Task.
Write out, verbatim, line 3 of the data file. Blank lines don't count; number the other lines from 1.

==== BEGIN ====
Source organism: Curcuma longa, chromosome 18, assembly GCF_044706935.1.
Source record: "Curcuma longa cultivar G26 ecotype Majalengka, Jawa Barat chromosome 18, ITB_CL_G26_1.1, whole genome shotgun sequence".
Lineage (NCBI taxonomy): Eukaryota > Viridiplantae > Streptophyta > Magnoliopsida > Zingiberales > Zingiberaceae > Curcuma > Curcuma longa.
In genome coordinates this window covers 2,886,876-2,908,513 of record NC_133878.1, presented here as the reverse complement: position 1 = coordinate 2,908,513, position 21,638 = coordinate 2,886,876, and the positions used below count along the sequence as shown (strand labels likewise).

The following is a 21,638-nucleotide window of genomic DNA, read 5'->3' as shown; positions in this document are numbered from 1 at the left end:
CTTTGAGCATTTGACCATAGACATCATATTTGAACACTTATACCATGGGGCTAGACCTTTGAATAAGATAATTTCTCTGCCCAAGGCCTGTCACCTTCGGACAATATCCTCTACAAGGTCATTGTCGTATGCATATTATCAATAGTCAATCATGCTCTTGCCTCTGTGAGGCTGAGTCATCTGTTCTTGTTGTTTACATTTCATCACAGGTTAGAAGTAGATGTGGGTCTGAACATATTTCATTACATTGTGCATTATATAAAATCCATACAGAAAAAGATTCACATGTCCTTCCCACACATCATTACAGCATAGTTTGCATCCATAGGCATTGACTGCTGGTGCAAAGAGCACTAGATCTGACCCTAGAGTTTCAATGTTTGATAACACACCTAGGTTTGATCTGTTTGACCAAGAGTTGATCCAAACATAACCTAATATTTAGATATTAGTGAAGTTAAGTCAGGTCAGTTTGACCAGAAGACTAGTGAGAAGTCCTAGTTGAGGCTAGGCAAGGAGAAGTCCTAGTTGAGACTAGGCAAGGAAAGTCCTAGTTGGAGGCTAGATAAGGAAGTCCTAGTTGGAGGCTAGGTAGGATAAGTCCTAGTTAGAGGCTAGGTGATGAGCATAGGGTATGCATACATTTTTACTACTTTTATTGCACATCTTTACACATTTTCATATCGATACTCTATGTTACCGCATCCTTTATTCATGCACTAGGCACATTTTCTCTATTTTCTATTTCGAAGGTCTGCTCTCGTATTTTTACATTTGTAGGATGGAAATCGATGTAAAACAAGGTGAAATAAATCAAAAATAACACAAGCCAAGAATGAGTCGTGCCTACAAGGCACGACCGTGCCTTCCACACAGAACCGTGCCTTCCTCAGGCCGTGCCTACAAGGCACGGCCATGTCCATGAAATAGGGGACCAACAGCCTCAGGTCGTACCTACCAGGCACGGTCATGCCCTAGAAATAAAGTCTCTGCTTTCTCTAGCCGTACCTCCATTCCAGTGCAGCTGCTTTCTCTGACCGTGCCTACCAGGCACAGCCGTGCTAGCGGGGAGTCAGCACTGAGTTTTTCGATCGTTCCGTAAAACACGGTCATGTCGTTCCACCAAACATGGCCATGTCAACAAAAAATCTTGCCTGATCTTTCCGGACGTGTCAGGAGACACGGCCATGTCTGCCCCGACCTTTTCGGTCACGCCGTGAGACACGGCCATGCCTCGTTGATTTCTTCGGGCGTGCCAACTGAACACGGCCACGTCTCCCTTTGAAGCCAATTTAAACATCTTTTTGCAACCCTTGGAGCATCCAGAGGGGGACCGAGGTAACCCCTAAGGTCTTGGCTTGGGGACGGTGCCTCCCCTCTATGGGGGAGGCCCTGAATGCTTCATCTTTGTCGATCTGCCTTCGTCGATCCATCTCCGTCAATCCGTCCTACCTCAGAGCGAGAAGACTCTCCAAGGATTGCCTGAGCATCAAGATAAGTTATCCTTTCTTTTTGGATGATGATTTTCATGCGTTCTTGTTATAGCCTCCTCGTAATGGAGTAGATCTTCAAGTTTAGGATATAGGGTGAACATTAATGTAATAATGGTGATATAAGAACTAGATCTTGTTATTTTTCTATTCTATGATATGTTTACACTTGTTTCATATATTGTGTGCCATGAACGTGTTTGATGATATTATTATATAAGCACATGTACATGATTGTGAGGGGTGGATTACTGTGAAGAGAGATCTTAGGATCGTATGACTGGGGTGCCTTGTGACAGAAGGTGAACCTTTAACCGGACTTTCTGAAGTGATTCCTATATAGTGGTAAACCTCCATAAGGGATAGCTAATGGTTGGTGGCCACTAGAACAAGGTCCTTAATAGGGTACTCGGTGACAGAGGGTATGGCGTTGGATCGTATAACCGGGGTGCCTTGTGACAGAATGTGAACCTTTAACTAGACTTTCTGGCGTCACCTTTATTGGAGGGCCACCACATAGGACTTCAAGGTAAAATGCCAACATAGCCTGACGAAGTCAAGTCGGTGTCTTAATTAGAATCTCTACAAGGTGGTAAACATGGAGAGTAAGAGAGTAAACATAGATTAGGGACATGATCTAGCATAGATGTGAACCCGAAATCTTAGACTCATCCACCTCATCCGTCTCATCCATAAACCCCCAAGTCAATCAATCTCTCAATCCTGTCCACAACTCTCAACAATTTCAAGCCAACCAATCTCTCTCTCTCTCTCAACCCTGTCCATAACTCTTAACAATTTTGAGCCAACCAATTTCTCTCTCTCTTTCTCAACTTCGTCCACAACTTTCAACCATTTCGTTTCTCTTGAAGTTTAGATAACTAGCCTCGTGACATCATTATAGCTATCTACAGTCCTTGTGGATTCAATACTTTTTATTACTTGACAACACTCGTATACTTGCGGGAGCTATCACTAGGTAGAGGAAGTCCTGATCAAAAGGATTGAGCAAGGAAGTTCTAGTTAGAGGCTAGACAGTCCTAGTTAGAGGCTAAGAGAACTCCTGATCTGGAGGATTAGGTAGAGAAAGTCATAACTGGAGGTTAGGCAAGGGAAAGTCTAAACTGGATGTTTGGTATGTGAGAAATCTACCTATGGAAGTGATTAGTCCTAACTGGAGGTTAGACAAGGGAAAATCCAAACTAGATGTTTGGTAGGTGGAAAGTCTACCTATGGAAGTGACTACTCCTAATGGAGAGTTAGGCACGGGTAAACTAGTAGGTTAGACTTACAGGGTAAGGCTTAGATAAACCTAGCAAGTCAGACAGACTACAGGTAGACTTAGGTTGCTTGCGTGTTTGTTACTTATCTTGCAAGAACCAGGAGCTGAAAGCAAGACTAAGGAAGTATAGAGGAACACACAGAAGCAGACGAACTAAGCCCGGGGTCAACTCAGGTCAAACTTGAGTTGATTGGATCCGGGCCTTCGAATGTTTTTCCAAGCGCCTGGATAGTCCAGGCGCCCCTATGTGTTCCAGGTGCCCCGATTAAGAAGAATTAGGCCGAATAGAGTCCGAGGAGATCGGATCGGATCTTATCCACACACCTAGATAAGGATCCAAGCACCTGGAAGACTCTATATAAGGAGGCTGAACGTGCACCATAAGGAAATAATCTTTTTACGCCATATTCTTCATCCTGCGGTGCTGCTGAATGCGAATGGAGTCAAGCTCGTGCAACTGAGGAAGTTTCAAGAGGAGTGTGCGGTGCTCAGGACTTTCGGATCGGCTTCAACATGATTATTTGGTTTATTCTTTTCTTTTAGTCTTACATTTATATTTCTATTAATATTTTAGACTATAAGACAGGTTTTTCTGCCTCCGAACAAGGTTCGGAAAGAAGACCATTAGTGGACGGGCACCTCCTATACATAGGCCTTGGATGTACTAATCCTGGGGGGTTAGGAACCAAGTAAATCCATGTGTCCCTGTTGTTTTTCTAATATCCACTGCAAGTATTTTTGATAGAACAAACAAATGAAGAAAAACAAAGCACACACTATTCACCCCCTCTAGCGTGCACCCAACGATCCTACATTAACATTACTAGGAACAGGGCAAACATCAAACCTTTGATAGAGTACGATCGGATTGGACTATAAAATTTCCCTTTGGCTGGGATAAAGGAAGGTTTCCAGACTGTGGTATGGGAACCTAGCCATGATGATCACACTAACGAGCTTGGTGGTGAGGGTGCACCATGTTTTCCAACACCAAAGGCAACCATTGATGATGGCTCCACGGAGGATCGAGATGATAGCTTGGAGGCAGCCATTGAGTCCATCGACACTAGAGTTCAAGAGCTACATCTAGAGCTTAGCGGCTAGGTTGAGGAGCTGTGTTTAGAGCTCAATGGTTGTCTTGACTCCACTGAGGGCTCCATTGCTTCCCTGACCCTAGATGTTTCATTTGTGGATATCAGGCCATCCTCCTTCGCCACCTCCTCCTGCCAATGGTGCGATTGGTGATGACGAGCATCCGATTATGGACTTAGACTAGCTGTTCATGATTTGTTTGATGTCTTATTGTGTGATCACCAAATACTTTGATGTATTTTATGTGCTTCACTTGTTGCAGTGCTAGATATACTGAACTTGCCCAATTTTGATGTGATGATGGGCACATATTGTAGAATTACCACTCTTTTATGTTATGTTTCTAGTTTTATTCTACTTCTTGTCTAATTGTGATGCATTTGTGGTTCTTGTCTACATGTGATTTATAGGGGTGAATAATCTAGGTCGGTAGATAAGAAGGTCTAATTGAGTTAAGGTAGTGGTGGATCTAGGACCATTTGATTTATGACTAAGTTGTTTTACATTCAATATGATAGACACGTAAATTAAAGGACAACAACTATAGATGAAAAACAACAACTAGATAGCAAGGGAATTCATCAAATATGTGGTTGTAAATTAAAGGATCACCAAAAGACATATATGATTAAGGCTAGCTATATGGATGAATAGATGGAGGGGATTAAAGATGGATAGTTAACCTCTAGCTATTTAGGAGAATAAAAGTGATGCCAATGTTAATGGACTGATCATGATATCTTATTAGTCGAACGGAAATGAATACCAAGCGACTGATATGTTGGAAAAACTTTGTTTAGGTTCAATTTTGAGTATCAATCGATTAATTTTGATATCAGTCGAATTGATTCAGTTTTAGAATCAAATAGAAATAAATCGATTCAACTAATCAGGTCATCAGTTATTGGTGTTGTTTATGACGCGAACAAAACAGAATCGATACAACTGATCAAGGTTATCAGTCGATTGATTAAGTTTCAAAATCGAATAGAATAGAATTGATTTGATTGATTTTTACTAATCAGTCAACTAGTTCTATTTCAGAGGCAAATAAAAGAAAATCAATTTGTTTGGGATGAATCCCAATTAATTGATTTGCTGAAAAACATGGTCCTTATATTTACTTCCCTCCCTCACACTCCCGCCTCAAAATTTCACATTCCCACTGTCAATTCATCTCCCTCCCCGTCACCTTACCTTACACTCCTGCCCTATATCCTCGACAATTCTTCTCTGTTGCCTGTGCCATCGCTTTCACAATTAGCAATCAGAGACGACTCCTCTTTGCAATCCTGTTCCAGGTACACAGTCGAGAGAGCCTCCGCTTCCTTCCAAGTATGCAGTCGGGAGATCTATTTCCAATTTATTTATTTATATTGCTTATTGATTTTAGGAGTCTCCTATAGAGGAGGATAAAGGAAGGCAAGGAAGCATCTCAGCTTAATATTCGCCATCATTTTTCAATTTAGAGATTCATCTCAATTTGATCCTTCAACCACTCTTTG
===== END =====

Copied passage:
Lineage (NCBI taxonomy): Eukaryota > Viridiplantae > Streptophyta > Magnoliopsida > Zingiberales > Zingiberaceae > Curcuma > Curcuma longa.